We walked out into the sunny parking lot like we had just sprung from jail and raced to the car as though anyone from the restaurant would follow us. Buckling the kids into the car, we turned on the ignition and looked at each other the only way parents do when you are simultaneously thinking: this is nuts, WTF, and I love this family.

Oh Sleeves!

Does this happen in your house? The weather gets a touch warmer, the sun shines a bit brighter, and the general consensus becomes….It’s Spring! You cannot ever say this too loudly in New England of course, because surely if Mother Nature sees the rejoicing, she will inevitably throw one last April snow storm your way. But, this is not about the slow slide into Spring.

In our house, we have a problem. A serious one. Well not so serious, but hilariously annoying. Henry and Owen have plum forgotten how to deal with short sleeves. After over 150 days of cold temperatures and a commitment to cozy long sleeves, jackets, sweaters, gloves, hats, long john’s, and heavy socks, this weekend I pulled out a short sleeved shirt and their world melted. Really though! It all started like a normal morning. We cuddled in bed as a family and laughed and talked about our day. We ate some breakfast slowly and I drank a cup of coffee. Then we headed upstairs to shift into our attire for the day. They slipped on their pants, one leg at a time and chatted about their interests and ideas. No issue when it came to the socks either. Then it was time for the shirt. This item had drastically changed in their 24 hour cycle. With predictions in the mid-60s, it was time to try a short sleeve. Naively, I thought nothing of this moment. It was just part of the normalcy of my own Spring transition. A time of year, that is exciting and much anticipated.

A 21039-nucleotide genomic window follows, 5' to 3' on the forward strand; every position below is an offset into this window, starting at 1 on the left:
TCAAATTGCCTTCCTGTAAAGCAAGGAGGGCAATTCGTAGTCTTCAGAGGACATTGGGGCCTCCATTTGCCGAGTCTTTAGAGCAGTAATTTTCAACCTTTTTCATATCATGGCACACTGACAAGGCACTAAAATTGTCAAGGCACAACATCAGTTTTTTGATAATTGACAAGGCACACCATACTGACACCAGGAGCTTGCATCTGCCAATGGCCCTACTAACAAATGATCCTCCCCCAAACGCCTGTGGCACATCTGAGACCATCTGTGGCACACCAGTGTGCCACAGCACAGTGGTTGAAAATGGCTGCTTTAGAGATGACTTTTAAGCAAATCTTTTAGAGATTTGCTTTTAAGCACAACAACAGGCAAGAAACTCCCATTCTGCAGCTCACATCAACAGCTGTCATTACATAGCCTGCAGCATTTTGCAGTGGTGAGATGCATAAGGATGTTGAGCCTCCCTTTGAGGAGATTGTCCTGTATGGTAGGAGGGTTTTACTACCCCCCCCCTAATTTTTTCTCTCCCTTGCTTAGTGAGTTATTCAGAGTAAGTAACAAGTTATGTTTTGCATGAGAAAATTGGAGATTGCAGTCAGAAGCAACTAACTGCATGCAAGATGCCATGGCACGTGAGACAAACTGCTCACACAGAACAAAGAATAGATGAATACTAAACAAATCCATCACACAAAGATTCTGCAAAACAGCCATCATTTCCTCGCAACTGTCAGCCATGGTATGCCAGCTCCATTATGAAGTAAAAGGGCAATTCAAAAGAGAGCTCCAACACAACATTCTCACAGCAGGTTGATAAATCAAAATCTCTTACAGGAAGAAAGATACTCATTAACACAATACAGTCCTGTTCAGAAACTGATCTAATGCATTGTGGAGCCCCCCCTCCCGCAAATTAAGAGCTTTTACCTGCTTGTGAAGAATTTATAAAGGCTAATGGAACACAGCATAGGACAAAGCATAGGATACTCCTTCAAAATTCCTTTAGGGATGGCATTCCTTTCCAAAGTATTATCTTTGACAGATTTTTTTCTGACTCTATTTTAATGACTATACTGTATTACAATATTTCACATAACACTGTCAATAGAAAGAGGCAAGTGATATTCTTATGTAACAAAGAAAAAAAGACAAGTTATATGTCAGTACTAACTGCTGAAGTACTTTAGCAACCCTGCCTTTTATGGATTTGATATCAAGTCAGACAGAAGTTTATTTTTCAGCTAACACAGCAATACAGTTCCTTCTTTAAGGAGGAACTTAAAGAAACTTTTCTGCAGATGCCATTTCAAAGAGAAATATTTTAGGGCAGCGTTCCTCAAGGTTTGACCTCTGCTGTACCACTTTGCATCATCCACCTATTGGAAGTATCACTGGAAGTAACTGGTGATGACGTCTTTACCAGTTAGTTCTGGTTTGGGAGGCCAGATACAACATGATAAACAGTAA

But, for the boys is was HARD and devastating! What the heck are short-sleeves? Why are my arms suddenly exposed? What do I do in the breeze? They fussed quite a bit as I tried to wrestle them into one. THEN once on, they were not impressed. Bottom lips all the way out, it was clear they were not happy with this new development. Each tried harder than the other to pull the little sleeves down their arms. Unfortunately, this only made the shoulder become exposed as it popped out the neck opening! Then came the arm slapping as though that would generate some sort of warmth or coverage. Finally they pulled their arms inside and down their shirts to stick alongside their torsos. And there we were, my armless boys unwilling to give Spring a try and I a tired and sweaty parent not sure how to get them outside to run and enjoy the shift in weather. They won the battle. Donning long sleeve shirts and demanding jackets and gloves too, we headed out. Slowly they shed the gloves, then the jackets. They did not budge on the shirts though. By Sunday, we got Henry into the short sleeves as long as they were batman. Now we wait the little one out. The temperatures will eventually convince them, no?